Thankfully, acupuncture is gaining momentum as a safe, effective alternative to drugs and surgery for back pain. If you are thinking about getting acupuncture for back pain, this post will describe what you should expect in a typical session. Hopefully this will help you decide to give acupuncture a try!
The Clinic Setup
There are a couple of different types of acupuncture clinic in the US, and the type of clinic you go to will change your experience in some significant ways.
For example, a private practice will cost more per session, but usually offers private rooms with heated massage tables in a tastefully decorated atmosphere. Community clinics are far cheaper, but the acupuncture is done in a large, sparsely decorated room on lazy boy reclining chairs rather than tables. City Acupuncture offers something in between: affordable service on heated massage tables with dividers. This article is a more thorough breakdown of the differences in clinics, check it out if you would like more information on what acupuncture normally costs and what you get for the money.
The Check In Process
I am going to use my experience as the co-owner of City Acupuncture Fulton Street for this section, so it will be slanted toward what to expect when you go to a City Acupuncture clinic because that's what I have the most direct experience in. But no matter where you go the process should be similar. I'll make a note in places where I know there will be a significant difference depending on what type of clinic you choose.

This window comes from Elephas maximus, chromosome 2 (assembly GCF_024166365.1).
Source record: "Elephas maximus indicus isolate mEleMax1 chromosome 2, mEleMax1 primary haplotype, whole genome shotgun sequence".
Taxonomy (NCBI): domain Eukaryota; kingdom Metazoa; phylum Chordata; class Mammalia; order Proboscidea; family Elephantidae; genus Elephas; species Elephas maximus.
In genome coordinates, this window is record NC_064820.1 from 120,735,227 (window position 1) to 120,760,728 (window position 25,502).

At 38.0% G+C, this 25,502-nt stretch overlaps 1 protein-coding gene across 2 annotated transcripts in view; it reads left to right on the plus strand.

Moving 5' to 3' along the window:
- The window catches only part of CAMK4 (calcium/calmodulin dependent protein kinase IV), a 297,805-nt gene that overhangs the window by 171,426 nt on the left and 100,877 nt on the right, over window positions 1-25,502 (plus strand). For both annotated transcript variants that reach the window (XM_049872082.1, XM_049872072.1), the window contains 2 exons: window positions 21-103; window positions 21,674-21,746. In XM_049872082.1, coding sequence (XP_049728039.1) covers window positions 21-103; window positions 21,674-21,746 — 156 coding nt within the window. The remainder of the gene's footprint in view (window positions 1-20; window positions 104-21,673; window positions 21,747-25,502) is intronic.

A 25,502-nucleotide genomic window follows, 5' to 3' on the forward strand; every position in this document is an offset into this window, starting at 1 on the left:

When you first enter the waiting room you will be greeted by a receptionist who will give you some forms to fill out. Pretty typical doctor appointment type stuff, it's best to come 15-20 minutes early for your first appointment to make sure you have time to fill all this out. You'll also want to go pee before the session, so allow time for that as well!
Your acupuncturist will escort you to a treatment table (or chair, or treatment room, depending where you go) and ask you to take off any jewelry or watches. They will also ask you to take off your socks and shoes and to lie face down on a massage table.
Since you are coming for back pain, it is likely you will have to remove your shirt, so an undershirt or sports bra is a good idea. Just keep in mind that we will likely be working at the points of pain, so be sure those are accessible (in other words if your neck and shoulders are also painful, be sure your clothing allows us to physically touch your neck and shoulders). Note: if you go to a community clinic with chairs, they will most likely not be working directly on the points of pain. In these clinics most sessions are focused on points on the arms up to the elbow and legs down to the knee. It is unlikely that you will be asked to undress, as you are in a large room with other people.
Now you are lying face down on a massage table with your back exposed. Your acupuncturist will likely touch your back, both in the places that hurt and other places as well, to assess what muscles are involved with your pain. The acupuncturist may evaluate your spine or do some basic muscle testing. None of this is painful, just gently massage-type techniques to evaluate the issue.
Once your acupuncturist has a good idea of what the problem is, they will put hair thin needles into the muscles of your back. I know that doesn't sound good. But the fact is these needles are about the width of a human hair, nothing like a syringe used for shots. You barely feel them going in, and it often feels really good - like scratching a longstanding itch.